The humanitarian crisis caused by Saudi Arabia’s ‘siege’ of Yemeni ports is only projected to worsen when the full extent of the novel coronavirus hits the vulnerable Yemeni population. According to Bruce Riedel of Brookings, “roughly 80% of the population – 24 million people – are dependent on humanitarian assistance, and two-thirds are malnourished” (Riedel, 2020). With aid blocked from being unloaded at Yemeni ports due to the Saudi blockade, vital food and medical supplies will be just out of reach for a desperate people. These humanitarian concerns may have been high on the Houthi rebels’ priority list when they agreed to a two-week cease-fire, after many months-worth of failed attempts by UN negotiators (Riedel, 2020). Even more worrying for the Yemeni response to COVID-19 pandemic is Yemen’s shocking lack of medical infrastructure. During the course of this bloody 5-year conflict, Saudi airplanes and drones have targeted Yemeni hospitals and civilian areas, often with the help of U.S. geospatial information. According to Riedel, “only half of the country’s hospitals and medical installations are operating because of the bombing and the siege” (Riedel, 2020). As the poorest country in the world, Yemen, it appears, will be “completely unprepared for the outbreak of the virus” (Riedel, 2020).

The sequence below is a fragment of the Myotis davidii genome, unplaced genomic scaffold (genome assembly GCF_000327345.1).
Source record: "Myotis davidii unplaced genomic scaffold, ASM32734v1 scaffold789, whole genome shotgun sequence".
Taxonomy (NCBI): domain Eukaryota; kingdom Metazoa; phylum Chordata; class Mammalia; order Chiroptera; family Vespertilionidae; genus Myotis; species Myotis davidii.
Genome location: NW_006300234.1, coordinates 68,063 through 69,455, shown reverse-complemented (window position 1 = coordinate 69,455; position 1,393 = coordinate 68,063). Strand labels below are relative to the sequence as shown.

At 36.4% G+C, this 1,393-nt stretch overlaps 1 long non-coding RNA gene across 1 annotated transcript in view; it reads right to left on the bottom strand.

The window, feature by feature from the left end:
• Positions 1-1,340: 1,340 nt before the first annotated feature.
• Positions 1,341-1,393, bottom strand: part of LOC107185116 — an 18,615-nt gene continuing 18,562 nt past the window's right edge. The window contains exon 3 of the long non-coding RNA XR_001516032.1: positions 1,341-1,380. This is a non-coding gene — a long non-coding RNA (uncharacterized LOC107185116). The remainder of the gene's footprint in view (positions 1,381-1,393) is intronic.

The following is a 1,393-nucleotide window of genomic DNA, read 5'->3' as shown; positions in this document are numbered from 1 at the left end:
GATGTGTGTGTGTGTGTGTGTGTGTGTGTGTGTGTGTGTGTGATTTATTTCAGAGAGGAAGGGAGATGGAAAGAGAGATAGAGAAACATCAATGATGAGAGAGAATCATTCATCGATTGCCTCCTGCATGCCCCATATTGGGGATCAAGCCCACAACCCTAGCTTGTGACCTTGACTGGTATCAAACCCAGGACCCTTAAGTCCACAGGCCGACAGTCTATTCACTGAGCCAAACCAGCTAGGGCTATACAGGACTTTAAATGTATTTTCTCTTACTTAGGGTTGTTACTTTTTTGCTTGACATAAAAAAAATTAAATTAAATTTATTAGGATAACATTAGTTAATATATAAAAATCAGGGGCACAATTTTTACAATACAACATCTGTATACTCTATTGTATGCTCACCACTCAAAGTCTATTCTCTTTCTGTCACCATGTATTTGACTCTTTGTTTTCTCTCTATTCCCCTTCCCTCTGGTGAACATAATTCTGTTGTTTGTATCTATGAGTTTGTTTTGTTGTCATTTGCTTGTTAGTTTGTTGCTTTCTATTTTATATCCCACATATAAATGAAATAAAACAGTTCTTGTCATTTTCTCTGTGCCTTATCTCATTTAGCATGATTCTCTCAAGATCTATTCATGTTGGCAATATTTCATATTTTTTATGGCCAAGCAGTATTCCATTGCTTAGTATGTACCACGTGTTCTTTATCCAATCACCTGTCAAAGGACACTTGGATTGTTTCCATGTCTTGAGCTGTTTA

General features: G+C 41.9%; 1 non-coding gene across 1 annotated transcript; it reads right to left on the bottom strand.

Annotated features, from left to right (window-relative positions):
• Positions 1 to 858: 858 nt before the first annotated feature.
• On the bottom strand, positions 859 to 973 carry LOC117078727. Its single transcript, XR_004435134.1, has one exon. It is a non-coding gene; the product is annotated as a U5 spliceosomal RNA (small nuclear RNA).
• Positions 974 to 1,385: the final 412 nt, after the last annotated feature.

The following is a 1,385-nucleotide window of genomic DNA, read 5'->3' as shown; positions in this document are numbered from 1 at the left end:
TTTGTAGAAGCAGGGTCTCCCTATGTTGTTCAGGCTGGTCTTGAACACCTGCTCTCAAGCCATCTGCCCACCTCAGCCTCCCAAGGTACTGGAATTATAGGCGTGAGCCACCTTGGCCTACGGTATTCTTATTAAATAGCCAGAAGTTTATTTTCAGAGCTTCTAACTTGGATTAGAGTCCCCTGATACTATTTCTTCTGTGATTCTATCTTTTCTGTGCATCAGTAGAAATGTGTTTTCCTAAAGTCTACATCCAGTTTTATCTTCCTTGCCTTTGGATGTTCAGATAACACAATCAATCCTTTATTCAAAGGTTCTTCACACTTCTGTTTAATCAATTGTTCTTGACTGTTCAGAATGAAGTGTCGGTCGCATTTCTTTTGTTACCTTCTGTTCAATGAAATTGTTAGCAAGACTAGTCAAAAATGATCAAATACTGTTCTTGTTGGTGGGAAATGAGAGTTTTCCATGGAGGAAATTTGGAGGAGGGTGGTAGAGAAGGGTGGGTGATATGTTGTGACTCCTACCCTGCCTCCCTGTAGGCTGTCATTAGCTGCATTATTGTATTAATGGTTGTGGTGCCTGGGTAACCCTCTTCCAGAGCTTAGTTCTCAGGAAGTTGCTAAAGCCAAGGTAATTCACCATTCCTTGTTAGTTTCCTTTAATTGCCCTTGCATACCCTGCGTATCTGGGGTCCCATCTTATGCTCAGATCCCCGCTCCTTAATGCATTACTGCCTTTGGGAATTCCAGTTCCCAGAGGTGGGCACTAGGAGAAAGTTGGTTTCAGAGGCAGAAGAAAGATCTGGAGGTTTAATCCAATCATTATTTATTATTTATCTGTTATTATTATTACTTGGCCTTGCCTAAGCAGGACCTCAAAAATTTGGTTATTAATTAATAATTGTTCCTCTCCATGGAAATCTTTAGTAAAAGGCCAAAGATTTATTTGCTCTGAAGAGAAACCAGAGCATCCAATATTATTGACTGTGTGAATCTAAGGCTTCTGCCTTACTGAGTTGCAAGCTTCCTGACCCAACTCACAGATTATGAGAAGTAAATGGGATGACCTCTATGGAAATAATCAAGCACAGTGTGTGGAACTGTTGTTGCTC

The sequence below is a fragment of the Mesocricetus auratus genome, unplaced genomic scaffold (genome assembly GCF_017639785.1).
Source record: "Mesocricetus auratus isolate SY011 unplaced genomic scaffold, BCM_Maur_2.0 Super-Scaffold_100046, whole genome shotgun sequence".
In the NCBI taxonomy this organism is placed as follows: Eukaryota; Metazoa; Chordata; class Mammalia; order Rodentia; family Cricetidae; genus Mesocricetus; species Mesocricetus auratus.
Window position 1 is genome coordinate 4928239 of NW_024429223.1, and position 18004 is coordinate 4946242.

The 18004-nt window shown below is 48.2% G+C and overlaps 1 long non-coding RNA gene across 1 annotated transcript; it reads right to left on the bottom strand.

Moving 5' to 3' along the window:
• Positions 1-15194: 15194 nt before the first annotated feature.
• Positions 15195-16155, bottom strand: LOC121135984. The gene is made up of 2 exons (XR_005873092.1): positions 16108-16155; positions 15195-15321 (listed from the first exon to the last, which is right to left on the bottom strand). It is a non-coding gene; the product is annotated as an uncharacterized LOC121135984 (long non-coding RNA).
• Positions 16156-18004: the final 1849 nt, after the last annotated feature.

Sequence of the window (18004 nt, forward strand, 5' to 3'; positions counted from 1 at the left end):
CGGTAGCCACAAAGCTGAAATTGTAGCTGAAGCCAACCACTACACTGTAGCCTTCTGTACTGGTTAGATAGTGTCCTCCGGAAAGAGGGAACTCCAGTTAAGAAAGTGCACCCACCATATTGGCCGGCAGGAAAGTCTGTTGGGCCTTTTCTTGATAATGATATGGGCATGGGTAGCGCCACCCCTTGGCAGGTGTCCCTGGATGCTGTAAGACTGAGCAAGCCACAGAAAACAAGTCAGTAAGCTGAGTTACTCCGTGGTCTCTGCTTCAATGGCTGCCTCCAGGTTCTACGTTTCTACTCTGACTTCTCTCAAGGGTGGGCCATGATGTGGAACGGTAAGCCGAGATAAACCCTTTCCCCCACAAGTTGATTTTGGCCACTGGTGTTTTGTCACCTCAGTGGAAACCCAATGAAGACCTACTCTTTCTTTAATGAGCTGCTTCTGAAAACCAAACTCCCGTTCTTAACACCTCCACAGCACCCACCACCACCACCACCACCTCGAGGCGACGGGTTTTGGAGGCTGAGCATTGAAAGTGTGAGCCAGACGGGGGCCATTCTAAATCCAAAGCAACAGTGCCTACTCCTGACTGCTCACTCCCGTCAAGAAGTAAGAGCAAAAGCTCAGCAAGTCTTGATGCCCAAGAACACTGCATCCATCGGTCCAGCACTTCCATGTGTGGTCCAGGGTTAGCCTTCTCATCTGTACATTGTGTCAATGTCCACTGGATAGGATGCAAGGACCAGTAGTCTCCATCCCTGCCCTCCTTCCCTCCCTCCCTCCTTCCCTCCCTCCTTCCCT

Interestingly, the rampant death of millions of civilians by either violent, direct strikes from Saudi weaponry or the slow, painful death of starvation was not enough for either side to declare a humanitarian crisis, and certainly not Saudi Arabia. The announcement that “the Saudi-led coalition fighting Houthi rebels in Yemen has declared a two-week ceasefire in a bid to stem the spread of the coronavirus in the war-torn country” is curious, as no other clear violation of human rights or desperate need for humanitarian aid had made any visible impression upon the conflicting sides previous (Robertson, 2020). More interestingly, the cease-fire was apparently “prompted by United Nations Secretary-General Antonio Guterres’ call for a pause of hostilities in the country in order to counter the spread of Covid-19” (Robertson, 2020). This leads the reader to believe that this cease-fire has far less to do with potential humanitarian benefit it may bring to the Yemeni people or due to the skilled negotiating of the U.N. representative, but reflected the growing Saudi worry about their economy and political pressures occurring at home.

Works Cited

“After 5 Years, Saudi Arabia is finally on the Verge of Defeat in Yemen.” The Middle East

Monitor, March 26, 2020.

Harb, Imad K. “Saudi Arabia is Preparing to End the War in Yemen.” Aljazeera, April 12, 2020.

Hubbard, Ben, Saeed Al-Batati, “Saudi Arabia Declares Cease-fire in Yemen, Citing Fears of

Coronavirus.” The New York Times, April 8, 2020.

Riedel, Bruce. “Saudi Arabia Wants Out of Yemen.” Brookings, April 13, 2020

Robertson, Nic, Mohammad Tawfeeq, Hamdi Alkhshali “Saudi Arabia Declares Cease-fire in

 Yemen Over Coronavirus.” CNN, April 9, 2020.

Strobel, Warren P. “Saudi Arabia Invites Houthi Rebels to Talks in Riyadh” The Wall Street

Journal, March 30, 2020.